Members of the U.S. Air Force used the Advanced Test High Energy Asset, referred to as ATHENA, to shoot down a variety of drones in a Lockheed Martin demonstration of the technology.
In the latest test of the ground-portable laser weapon system, Airmen engaged and shot down multiple fixed wing and rotary drones at a government test range in Fort Sill, Okla., Lockheed said on Thursday.
“We’ve watched in recent news as this type of laser weapon solution is essential for deterring unmanned vehicle type threats, so it’s an exciting time for us to watch Airmen compete Lockheed Martin’s critical technology,” Sarah Reeves, vice president of missile defense programs at Lockheed, said in a statement.
For the test, Airmen used a government command and control system and radar system to track the drones in engagements representative of those being dealt with by the U.S. military. They then used ATHENA’s high-energy laser to slew, acquire, track and defeat the unmanned aircraft.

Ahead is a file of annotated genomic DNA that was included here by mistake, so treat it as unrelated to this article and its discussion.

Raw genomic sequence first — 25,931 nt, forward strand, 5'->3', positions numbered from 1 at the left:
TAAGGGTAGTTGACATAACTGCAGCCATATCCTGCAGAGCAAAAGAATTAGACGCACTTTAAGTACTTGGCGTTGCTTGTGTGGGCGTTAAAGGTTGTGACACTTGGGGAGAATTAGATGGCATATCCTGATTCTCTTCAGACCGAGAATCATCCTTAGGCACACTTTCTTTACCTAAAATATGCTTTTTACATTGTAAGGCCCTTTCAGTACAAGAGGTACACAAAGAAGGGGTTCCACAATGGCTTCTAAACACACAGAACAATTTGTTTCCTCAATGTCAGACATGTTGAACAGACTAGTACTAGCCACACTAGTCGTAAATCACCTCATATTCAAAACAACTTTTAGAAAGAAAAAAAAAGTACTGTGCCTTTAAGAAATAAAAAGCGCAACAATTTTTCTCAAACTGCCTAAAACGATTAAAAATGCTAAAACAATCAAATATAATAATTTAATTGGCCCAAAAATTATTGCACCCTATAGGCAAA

Previous tests have also shown ATHENA to be an effective weapon system, including a 2017 test at White Sands Missile Range in New Mexico, which included the downing of five Outlaw unmanned aerial vehicles.
The 2017 test, Lockheed officials said at the time, helped to validate results from models and tests the company conducted at its own test ranges.
The Department of Defense has invested in the development of a variety of laser-based weapons systems in recent years, including Boeing’s CLaWS vehicle-mounted laser prototype being field-tested by the U.S. Marine Corps and Raytheon’s soon-to-be field tested HELW system for the Air Force.